10 COOL Winter Photo Tips
Maybe it's cold outside . . . but it's a great time to take pictures!
Winter brings with it some great photo opportunities. In many areas winter means snowy landscapes and snow sports; in others, it's just a somewhat cooler and slightly wetter time of year. Here are some winter-oriented photo tips that should help you add some nice shots to your portfolio, and have some fun doing it.
1 Sun Comes Up, Sun Goes Down . . .
If you're not an early riser, or you like to get to bed early, winter is your season for sunrises and sunsets. The sun rises nearly three hours later, and sets nearly three hours earlier, in mid-winter than it does in mid-summer. So you can sleep in and still catch those neat things that often happen around sunrise (such as the alpenglow on pre-sunrise lenticular clouds shown here)—or photograph the sunset and still have time to go out for dinner and a movie. You can also capture those sunsets over picturesque parklands that close at 5 or 6 p.m. (which is well before sunset in mid-summer). Photo by Mike Stensvold
2 Different Times of Day
As the sun "travels across the sky" (which it does more quickly during the shorter days of winter), the lighting direction changes relative to landscape features. So, schedule permitting, you should check out potential subjects first thing in the morning, in midmorning, around noon, in midafternoon, in late afternoon, and around sunset to see how they look in the different lighting. Not only does the lighting direction change throughout the day, but the color changes as well, from cool before sunrise to warm just after sunrise to neutral at midday to warmer near sunset to cooler after sunset. The combination of different lighting angles and different lighting colors can make a subject look quite different as the Earth does its daily rotation. So shoot a frame (or more) throughout the day, and you'll get some interesting shots.Photo by Lynne Eodice
3 White Is White
. . . but snow isn't, always. Snow in sun is white, snow in shade is bluish, snow under an overcast sky is grayish, snow near sunrise or sunset has a warm cast. To get great snow shots, first you have to learn to see the snow as it is, and second you have to expose it properly. If you take a reading off sunlit snow with your camera's built-in reflected-light meter, the resulting photo will show the snow as gray—too dark for sunlit snow. So you'll have to give the snow more exposure than the meter calls for. How much more? That depends on how you want the snow to appear—try one stop, and bracket exposures. Soon you'll develop a "feel" for how to expose snow to show it the way you want in your photos. (Note: If the snow occupies only a small portion of the image, your in-camera meter will probably expose it correctly. But it's still a good idea to bracket exposure whenever you're in doubt. )Photo by Mike Stensvold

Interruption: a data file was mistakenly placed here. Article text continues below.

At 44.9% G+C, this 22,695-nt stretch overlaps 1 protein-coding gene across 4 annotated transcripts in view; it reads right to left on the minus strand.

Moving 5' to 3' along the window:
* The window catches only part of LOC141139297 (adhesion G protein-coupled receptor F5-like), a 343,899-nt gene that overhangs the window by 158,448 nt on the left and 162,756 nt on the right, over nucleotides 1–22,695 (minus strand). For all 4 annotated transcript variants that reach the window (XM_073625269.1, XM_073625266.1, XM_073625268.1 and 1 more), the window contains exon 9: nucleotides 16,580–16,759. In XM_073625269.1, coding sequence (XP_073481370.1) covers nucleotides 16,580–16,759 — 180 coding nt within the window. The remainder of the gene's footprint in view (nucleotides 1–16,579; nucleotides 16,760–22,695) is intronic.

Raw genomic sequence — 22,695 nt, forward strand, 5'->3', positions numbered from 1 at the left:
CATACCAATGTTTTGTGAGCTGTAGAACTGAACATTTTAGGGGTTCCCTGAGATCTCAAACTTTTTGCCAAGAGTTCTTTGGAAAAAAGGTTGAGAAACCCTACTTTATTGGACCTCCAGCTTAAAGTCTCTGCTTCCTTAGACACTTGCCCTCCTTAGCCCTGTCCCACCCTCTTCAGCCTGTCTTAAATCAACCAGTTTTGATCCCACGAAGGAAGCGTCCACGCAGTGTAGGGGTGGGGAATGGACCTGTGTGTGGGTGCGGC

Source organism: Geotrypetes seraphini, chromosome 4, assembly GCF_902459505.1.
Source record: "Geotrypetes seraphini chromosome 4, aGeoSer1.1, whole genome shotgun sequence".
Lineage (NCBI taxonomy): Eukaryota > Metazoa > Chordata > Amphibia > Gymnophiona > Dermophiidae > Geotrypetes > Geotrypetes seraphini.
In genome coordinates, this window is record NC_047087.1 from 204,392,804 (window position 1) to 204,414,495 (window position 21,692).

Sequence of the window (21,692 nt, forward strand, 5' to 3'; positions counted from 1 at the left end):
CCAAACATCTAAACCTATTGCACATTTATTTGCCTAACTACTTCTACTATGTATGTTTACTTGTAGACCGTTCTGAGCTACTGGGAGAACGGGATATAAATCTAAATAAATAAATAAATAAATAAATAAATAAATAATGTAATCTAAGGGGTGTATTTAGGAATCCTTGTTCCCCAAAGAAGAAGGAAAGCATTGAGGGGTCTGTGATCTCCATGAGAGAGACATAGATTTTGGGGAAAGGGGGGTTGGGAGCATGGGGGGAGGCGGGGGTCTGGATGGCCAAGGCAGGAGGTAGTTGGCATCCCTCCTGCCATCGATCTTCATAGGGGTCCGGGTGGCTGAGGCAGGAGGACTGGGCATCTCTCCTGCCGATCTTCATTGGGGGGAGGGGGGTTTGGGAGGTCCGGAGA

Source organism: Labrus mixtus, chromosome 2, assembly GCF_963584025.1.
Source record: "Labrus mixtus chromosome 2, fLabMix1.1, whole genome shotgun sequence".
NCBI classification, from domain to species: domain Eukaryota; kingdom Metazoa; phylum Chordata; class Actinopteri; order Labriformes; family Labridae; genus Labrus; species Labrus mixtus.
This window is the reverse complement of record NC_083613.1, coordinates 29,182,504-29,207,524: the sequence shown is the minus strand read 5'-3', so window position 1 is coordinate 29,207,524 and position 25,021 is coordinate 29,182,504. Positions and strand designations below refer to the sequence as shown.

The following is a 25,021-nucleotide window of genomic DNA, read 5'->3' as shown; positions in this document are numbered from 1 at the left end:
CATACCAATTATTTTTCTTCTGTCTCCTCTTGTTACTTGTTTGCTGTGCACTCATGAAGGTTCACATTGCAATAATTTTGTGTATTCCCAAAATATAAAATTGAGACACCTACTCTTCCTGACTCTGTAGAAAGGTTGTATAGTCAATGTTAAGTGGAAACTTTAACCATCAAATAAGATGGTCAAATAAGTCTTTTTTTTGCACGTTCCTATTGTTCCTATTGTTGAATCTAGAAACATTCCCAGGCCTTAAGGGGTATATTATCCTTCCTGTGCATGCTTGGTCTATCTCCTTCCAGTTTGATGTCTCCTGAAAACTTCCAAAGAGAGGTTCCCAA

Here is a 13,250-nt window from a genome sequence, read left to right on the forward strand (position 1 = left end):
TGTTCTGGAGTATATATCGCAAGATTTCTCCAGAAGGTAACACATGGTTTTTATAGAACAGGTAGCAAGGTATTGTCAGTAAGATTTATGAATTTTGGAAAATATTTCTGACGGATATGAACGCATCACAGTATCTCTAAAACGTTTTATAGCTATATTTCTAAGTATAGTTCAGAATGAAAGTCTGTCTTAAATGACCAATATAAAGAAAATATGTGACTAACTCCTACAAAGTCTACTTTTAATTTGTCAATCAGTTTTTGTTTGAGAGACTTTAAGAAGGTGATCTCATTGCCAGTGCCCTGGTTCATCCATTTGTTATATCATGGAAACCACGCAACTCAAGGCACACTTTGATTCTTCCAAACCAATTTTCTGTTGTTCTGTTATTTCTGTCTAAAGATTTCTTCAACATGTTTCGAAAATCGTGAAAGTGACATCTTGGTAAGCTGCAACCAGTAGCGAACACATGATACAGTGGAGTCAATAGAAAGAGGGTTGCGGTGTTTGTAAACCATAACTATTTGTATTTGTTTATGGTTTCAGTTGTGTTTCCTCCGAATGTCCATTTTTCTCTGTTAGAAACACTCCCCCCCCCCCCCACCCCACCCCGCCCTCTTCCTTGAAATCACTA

4 A Touch of Color
Snow is very pretty, but photographically a little snow goes a long way. You can add interest and color to snow shots simply by including a colorful object or two in your composition. The colorful object can be incidental, or the main subject of the photo. Keep your eyes peeled for colorful items to include in your snow pictures.Photo by Ron Leach
Getting there is half the fun, the old adage goes. And photos taken enroute to your winter destination can add interest to your slide show or portfolio. Keep an eye out for interesting formations you can include with the road as you drive toward your destination. Or photograph travel companions wending their way to the top.Photo by Ron Leach (top) and Lynne Eodice
6 Seasonal Holidays
Several major holidays fall during winter, and each offers many photo opps. Have your camera ready, with lots of film and some spare batteries, and keep an eye out for colorful subject matter.Photo by Lynne Eodice
7 Watch the Birdies
Many birds fly south for the winter. So, if you live in the "south," you'll likely have lots of birds to photograph that you don't have during the rest of the year. Unfortunately, many of them are in their winter plumage, which isn't nearly as colorful as their breeding (generally spring-summer) plumage. But they still make good photo subjects and give your bird photos some variety. This past winter, we in Los Angeles enjoyed a large number of vacationing American White Pelicans.Photo by Mike Stensvold
8 From Above
Clear winter days are generally pristine compared to "clear" summer days, as the winter storms temporarily remove pollution particles from atmosphere, and the cooler unstable winter air tends to provide better visibility than summer's warmer stable layers. The result is better photographic conditions for scenic and aerial photography, and any shots of distant subjects.Photo by Mike Stensvold
9 Bare Flora
Many plants lose their leaves for winter. So you can photograph branch patterns, something you can't do most of the year.Photo by Mike Stensvold (top) and Lynne Eodice
10 Moonlight on Snow
Moonlit landscapes can be very effective, but they're at their best on snow. The white snow won't be white in the photo (it'll take on a bluish tint), but it will reflect the dim moonlight and give you a landscape image containing far more detail than you'd get with the moon lighting dark ground. For this shot, the camera was steadied on an ice-ax "monopod." Photo by Ron Leach
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